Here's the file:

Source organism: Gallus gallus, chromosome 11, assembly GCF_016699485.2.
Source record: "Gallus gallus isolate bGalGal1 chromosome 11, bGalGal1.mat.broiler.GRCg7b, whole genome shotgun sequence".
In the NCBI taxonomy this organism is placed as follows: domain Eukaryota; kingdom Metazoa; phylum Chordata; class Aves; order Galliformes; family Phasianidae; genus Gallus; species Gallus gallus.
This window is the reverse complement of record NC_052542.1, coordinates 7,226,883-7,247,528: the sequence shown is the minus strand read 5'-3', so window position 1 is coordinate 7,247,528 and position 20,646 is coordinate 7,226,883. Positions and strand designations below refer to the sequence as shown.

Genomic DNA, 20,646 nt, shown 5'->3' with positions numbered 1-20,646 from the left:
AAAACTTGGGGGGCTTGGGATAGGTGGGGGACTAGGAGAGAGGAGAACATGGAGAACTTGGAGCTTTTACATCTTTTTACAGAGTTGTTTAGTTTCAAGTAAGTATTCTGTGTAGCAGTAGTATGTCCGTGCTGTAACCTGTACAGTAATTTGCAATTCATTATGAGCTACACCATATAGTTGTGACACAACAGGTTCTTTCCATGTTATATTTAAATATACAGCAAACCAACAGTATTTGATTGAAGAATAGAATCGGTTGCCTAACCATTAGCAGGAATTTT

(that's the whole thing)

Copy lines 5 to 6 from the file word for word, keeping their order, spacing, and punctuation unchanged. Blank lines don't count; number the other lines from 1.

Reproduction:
Genomic DNA, 20,646 nt, shown 5'->3' with positions numbered 1-20,646 from the left:
AAAACTTGGGGGGCTTGGGATAGGTGGGGGACTAGGAGAGAGGAGAACATGGAGAACTTGGAGCTTTTACATCTTTTTACAGAGTTGTTTAGTTTCAAGTAAGTATTCTGTGTAGCAGTAGTATGTCCGTGCTGTAACCTGTACAGTAATTTGCAATTCATTATGAGCTACACCATATAGTTGTGACACAACAGGTTCTTTCCATGTTATATTTAAATATACAGCAAACCAACAGTATTTGATTGAAGAATAGAATCGGTTGCCTAACCATTAGCAGGAATTTT